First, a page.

After I finished high school, I had an entire summer to figure out what I wanted to do in University. Little did I know that it would take another ten years for me to decide on a career, but at the time I was kicking around lots of ideas, and one of them was "something to do with drama."
I'd taken drama classes throughout high school, but I think the only lessons I ever learned were "How to enunciate strangely" and "How to feel mortified." These classes culminated in an absolute trainwreck of a show that I dare not mention for fear of litigation.
But drama WAS still on my mind in 1991, and when a job came up in New Hamburg -- where I was still living with my parents -- I blindly snatched it up.
I still can't believe I ever did this: I was hired as a sort of "summer workshop drama teacher" for children aged six to twelve. During the interview I confessed that I had absolutely no experience with children that age, and they promised me: "There will only be ten of them, and we're also hiring a person with babysitting experience to help you out."
Guess what. When I showed up at the big gymnasium to greet the children there were TWENTY-FIVE of them. And no babysitter in sight. For the rest of the summer it was just me and them.
I only remember brief snatches of the job itself. Every week we'd meet in my junior high's gymnasium -- and sometimes in the musty back room of the old New Hamburg auditorium, where a little Brownie mushroom always got in the way -- and we'd spend a few hours trying to get our show together.
My employers -- Wilmot Township, like, the ENTIRE township -- had suggested a book of age-appropriate plays, and we decided on one that was a pastiche of fairytales and scary stories: Snow White, Little Red Riding Hood, Frankenstein.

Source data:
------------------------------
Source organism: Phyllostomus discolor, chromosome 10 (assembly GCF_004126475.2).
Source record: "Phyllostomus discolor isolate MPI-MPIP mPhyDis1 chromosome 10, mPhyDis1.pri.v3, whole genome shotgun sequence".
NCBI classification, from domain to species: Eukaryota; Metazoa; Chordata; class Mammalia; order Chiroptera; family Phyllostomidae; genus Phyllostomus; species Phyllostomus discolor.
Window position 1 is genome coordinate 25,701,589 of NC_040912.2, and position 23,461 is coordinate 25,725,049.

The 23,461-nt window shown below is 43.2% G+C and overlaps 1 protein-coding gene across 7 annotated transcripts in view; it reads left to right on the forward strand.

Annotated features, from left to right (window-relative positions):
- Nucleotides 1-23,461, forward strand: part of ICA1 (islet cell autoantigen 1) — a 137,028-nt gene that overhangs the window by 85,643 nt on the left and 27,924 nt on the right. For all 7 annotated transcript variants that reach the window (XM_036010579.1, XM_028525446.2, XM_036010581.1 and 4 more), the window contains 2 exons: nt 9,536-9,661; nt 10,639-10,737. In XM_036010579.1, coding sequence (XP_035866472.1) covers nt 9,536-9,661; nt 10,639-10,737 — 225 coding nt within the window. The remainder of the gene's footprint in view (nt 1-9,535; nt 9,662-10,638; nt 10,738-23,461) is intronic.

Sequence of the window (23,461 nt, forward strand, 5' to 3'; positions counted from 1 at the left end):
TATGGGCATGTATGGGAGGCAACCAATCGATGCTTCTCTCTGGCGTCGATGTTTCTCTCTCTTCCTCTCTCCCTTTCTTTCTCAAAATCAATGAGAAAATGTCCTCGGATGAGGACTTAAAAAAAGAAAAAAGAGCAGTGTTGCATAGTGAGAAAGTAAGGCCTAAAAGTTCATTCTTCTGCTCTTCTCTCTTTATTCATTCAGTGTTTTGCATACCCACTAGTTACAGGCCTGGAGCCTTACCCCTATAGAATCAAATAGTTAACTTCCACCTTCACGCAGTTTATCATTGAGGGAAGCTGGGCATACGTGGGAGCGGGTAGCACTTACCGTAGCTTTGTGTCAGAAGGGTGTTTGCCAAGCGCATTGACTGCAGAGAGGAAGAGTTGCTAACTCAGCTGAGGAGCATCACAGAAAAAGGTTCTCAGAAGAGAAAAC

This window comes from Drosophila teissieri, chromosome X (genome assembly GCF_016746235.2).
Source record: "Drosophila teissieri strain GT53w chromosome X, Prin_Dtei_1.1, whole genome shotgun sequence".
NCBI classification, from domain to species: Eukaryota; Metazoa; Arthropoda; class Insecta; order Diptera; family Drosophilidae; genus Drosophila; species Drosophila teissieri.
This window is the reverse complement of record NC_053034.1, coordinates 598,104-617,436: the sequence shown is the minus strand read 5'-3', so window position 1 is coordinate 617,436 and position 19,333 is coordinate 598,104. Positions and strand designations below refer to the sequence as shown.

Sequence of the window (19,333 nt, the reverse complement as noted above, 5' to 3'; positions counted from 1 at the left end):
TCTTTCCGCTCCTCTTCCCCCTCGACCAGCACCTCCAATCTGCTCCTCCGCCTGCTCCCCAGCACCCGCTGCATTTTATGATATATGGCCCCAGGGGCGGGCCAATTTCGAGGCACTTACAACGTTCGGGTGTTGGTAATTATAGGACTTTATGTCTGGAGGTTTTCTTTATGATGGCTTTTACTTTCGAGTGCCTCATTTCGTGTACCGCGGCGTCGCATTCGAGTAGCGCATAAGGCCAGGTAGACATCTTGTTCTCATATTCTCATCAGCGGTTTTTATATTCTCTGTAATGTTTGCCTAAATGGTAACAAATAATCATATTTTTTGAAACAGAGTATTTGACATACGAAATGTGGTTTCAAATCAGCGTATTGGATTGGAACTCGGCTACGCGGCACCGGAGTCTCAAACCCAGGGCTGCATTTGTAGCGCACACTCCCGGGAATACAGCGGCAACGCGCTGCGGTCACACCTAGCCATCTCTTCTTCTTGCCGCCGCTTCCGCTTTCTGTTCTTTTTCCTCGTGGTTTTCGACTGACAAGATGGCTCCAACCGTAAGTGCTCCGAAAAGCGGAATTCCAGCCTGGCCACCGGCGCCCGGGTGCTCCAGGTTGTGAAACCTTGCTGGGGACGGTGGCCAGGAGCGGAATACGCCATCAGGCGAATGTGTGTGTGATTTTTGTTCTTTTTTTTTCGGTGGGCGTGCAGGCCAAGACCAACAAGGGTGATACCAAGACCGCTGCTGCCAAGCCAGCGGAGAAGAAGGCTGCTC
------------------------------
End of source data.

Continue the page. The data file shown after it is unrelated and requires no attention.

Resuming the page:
Let me emphasize that I have no natural leadership ability. The children instantly recognized this and they ran amok, but they had a real desire to perform and they seemed to genuinely like me, maybe because I didn't talk down to them or sell them short.
One of my memories is of worrying about the single physically challenged boy in the class, who used a pair of arm braces to get around. There was a role in the play for a lurching "Egor" character, and I was afraid the other children would nominate him for the part. I learned a crucial lesson when he himself said he WANTED to be Egor, and he threw himself completely in the role, apparently relishing a task that allowed him to turn his disability into a performance. That kid stole the show.
Another memory is of playing music during lunch breaks. We had a tape recorder -- the same one we'd used for physical exercises when I went to that school -- and everybody was allowed to bring in tapes of music they wanted to hear during lunch. One day -- either because they asked, or I demanded, I can't remember which -- I played them MY favourite song at the time: "Over the Shoulder" by Ministry. The children declared unanimously that it wasn't music and it sucked.
We finally performed the play at a local nursing home, and all I remember are the children blanking out and forgetting their lines. I stood in the wings thinking "Holy cow, I've totally failed, this is an absolute embarrassment and it's all my fault." At the end, when the audience of parents and grandparents applauded, I seem to remember coming out and pretending to collapse on stage as though to apologize for what had happened, and all the kids ran out and dragged me off.
What I hadn't realized all along was that the play wasn't supposed to be GOOD. The play wasn't important AT ALL. This was really a CAMP where children learned confidence and socialized with other children with the same interests. None of this made sense to me until afterwards, when the parents told me how much their children had enjoyed the summer. I wish I'd understood this at the time.
Anyway, I finished the job and got paid, and though I'd never do it again it was still a fun time and a valuable experience for me (and hopefully some of the others too).
Plus I could put it on my resume.